by Donna Greenberg

"Artists aren’t recorders of reality, they are translators"

To Everything there is a season

With each change of season there comes along with it a subtle change of our perceptions. As the bright greens of summer  give way to jewel tones of Autumn, yielding eventually to somber browns and greys, our eyes and moods adapt almost imperceptibly to accept each new normal. While it’s not too difficult to identify what we love about each new season, it’s often those unappreciated transitional spaces in between that go unseen unless we train our focus on them. These are the spaces I love to explore most.

Listening with your heart, speaking through your fingers

A woodland sojourn had me looking carefully at organic matter going through its own transitions.  The network of holes revealing some of the  ‘skeleton’ of a golden leaf in its last gasp gave me the sense of holding the past, present and future of this leaf in my hand all at once.  The orange lichen creeping slowly on a nearby grey rock seemed to mirror the erratic pattern of the leaf in its own way and certainly had a strong direction. Here were two of my favorite themes, transition and movement, all within a few meters of each other.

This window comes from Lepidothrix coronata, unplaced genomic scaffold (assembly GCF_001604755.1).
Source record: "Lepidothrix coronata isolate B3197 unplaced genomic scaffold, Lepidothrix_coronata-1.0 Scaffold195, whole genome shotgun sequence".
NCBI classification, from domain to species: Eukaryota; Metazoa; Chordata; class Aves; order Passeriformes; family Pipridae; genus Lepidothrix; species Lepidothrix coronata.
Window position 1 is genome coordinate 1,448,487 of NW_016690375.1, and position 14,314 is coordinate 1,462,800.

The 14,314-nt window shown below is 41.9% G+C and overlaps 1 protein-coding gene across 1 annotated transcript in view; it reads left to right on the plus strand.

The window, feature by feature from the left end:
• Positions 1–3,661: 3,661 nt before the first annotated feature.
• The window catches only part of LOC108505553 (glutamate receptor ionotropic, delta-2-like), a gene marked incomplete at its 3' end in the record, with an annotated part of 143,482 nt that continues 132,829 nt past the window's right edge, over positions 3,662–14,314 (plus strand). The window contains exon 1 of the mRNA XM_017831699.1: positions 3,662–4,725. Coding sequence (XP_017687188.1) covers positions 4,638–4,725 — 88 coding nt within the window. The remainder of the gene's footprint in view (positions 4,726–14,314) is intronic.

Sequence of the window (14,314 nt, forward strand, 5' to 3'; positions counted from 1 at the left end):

Translating what I see and feel in nature into a piece of polymer leaf jewelry usually has me starting from my fingers out. The touch of clay in my hands informs my fingers which direction to take as I prefer to feel my way through the shape and textures with simple tools. At first, the concept of this becoming a brooch or necklace is just a small seed, sitting quietly in the back of my mind which is why I often make a number of leaves

before I choose which ones will technically work best.  For this piece I settled on the purple beech leaf as its simpler shapewould allow me more ornate surface exploration. Adding color and texture with paints enriched the form and helped keep the important movement and transition flowing.  Creating a lichen like secondary growth continued the energy. And, as I was now free to think in full jewelry mode, I allowed for the surprise of gilding my lichen for a touch of light-hearted sparkle.

What did I learn ?

  • Before I pick up a piece of clay or tool, I carefully observe my local environment as I consider this to be my strongest and most important step.
  • I look for surprises, such as the gilded lichen, to keep the work exciting and alive.
  • I am not a recorder of reality, I am its translator.

At the Breakthrough2020 retreat you will

  • compose with found objects
  • solve technical problems to integrate these objects into composition,
  • learn to translate and not just copy what you see.


  • Does spending time in nature affect your mood?
  • Can you tap into that particular mood and instill it into your piece?
  • Can you discover nature even if you live in an urban environment? Where would you look for it?
  • What is most likely to grab your attention first in your walks; form, texture, colour, lighting?

Please, post your comments and questions on FB.